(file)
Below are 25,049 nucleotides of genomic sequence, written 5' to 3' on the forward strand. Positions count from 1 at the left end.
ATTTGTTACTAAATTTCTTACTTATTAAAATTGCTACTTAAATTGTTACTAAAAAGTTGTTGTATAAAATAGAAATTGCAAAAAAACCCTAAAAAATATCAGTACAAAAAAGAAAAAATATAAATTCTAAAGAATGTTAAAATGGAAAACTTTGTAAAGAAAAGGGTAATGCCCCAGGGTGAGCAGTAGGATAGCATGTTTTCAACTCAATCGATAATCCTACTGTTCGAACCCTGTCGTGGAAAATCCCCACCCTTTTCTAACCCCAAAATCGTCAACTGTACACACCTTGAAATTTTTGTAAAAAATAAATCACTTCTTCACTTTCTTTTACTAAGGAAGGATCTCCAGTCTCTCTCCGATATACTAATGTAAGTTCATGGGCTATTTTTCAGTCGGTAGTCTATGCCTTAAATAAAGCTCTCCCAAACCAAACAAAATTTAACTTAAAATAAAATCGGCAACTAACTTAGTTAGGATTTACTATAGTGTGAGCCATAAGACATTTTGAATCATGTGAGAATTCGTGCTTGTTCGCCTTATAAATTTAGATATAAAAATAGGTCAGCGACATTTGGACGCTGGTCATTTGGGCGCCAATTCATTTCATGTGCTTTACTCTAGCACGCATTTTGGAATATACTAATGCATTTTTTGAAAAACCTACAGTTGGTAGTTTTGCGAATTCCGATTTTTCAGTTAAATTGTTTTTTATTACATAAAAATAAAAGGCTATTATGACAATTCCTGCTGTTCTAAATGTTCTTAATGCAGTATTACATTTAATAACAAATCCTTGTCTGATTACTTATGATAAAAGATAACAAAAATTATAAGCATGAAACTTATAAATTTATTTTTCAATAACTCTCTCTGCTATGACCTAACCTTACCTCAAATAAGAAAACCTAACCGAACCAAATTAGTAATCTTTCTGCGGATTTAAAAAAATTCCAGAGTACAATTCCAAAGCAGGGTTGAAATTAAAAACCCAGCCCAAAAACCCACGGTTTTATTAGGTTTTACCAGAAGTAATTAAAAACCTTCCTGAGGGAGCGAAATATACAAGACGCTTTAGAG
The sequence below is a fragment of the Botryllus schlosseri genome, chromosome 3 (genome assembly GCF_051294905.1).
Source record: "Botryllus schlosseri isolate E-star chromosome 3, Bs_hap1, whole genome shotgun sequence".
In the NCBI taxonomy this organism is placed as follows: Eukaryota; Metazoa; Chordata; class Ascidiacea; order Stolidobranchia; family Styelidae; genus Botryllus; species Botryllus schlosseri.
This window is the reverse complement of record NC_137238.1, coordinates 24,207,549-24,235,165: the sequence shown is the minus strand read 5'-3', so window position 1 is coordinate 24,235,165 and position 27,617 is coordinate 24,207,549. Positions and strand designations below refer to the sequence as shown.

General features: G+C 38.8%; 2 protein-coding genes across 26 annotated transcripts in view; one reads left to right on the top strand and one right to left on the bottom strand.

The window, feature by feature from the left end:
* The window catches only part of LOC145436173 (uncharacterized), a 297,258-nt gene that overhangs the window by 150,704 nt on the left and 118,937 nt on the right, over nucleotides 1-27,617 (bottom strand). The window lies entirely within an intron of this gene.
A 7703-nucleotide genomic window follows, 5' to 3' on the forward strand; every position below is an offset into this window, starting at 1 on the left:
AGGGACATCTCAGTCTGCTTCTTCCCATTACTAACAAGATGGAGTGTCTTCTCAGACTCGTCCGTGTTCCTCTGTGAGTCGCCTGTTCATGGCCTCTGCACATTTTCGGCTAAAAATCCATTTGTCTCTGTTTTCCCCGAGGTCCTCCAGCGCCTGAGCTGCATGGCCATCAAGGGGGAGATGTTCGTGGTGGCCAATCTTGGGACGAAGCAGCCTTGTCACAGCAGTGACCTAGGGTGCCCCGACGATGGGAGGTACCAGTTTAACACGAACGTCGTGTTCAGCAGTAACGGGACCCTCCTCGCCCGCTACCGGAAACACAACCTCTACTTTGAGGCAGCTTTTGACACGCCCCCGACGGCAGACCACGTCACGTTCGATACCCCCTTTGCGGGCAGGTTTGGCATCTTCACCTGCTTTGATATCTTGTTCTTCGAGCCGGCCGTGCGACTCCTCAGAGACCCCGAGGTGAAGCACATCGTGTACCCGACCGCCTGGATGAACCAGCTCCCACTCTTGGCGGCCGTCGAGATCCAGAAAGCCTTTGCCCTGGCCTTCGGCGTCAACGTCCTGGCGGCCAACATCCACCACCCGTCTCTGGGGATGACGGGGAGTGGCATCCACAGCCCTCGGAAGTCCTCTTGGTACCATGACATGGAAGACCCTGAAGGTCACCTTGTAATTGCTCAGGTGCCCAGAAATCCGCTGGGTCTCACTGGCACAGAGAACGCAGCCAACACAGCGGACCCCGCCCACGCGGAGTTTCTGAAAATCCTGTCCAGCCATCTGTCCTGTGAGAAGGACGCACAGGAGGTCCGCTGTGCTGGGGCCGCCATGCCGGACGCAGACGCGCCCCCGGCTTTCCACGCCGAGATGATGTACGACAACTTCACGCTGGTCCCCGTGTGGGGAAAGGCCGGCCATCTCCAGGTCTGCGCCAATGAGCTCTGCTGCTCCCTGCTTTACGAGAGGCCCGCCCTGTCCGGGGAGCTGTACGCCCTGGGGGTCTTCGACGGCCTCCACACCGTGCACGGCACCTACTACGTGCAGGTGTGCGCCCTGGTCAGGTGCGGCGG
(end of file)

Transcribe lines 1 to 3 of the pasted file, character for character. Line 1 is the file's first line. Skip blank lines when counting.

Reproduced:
Below are 25,049 nucleotides of genomic sequence, written 5' to 3' on the forward strand. Positions count from 1 at the left end.
ATTTGTTACTAAATTTCTTACTTATTAAAATTGCTACTTAAATTGTTACTAAAAAGTTGTTGTATAAAATAGAAATTGCAAAAAAACCCTAAAAAATATCAGTACAAAAAAGAAAAAATATAAATTCTAAAGAATGTTAAAATGGAAAACTTTGTAAAGAAAAGGGTAATGCCCCAGGGTGAGCAGTAGGATAGCATGTTTTCAACTCAATCGATAATCCTACTGTTCGAACCCTGTCGTGGAAAATCCCCACCCTTTTCTAACCCCAAAATCGTCAACTGTACACACCTTGAAATTTTTGTAAAAAATAAATCACTTCTTCACTTTCTTTTACTAAGGAAGGATCTCCAGTCTCTCTCCGATATACTAATGTAAGTTCATGGGCTATTTTTCAGTCGGTAGTCTATGCCTTAAATAAAGCTCTCCCAAACCAAACAAAATTTAACTTAAAATAAAATCGGCAACTAACTTAGTTAGGATTTACTATAGTGTGAGCCATAAGACATTTTGAATCATGTGAGAATTCGTGCTTGTTCGCCTTATAAATTTAGATATAAAAATAGGTCAGCGACATTTGGACGCTGGTCATTTGGGCGCCAATTCATTTCATGTGCTTTACTCTAGCACGCATTTTGGAATATACTAATGCATTTTTTGAAAAACCTACAGTTGGTAGTTTTGCGAATTCCGATTTTTCAGTTAAATTGTTTTTTATTACATAAAAATAAAAGGCTATTATGACAATTCCTGCTGTTCTAAATGTTCTTAATGCAGTATTACATTTAATAACAAATCCTTGTCTGATTACTTATGATAAAAGATAACAAAAATTATAAGCATGAAACTTATAAATTTATTTTTCAATAACTCTCTCTGCTATGACCTAACCTTACCTCAAATAAGAAAACCTAACCGAACCAAATTAGTAATCTTTCTGCGGATTTAAAAAAATTCCAGAGTACAATTCCAAAGCAGGGTTGAAATTAAAAACCCAGCCCAAAAACCCACGGTTTTATTAGGTTTTACCAGAAGTAATTAAAAACCTTCCTGAGGGAGCGAAATATACAAGACGCTTTAGAG
The sequence below is a fragment of the Botryllus schlosseri genome, chromosome 3 (genome assembly GCF_051294905.1).